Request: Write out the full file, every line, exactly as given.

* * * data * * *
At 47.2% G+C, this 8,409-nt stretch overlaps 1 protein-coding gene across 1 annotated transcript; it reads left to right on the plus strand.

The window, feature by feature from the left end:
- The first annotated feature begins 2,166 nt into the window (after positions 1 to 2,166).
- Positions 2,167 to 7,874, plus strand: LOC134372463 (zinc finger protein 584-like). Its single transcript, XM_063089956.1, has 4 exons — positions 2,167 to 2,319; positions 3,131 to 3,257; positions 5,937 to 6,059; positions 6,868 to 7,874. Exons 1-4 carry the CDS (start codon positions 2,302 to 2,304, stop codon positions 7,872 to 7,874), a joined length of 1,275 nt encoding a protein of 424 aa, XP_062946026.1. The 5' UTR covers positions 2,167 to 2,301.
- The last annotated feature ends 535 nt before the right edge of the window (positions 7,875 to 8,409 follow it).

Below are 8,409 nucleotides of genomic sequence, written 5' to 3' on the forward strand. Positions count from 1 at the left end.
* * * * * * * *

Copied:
At 47.2% G+C, this 8,409-nt stretch overlaps 1 protein-coding gene across 1 annotated transcript; it reads left to right on the plus strand.

The window, feature by feature from the left end:
- The first annotated feature begins 2,166 nt into the window (after positions 1 to 2,166).
- Positions 2,167 to 7,874, plus strand: LOC134372463 (zinc finger protein 584-like). Its single transcript, XM_063089956.1, has 4 exons — positions 2,167 to 2,319; positions 3,131 to 3,257; positions 5,937 to 6,059; positions 6,868 to 7,874. Exons 1-4 carry the CDS (start codon positions 2,302 to 2,304, stop codon positions 7,872 to 7,874), a joined length of 1,275 nt encoding a protein of 424 aa, XP_062946026.1. The 5' UTR covers positions 2,167 to 2,301.
- The last annotated feature ends 535 nt before the right edge of the window (positions 7,875 to 8,409 follow it).

Below are 8,409 nucleotides of genomic sequence, written 5' to 3' on the forward strand. Positions count from 1 at the left end.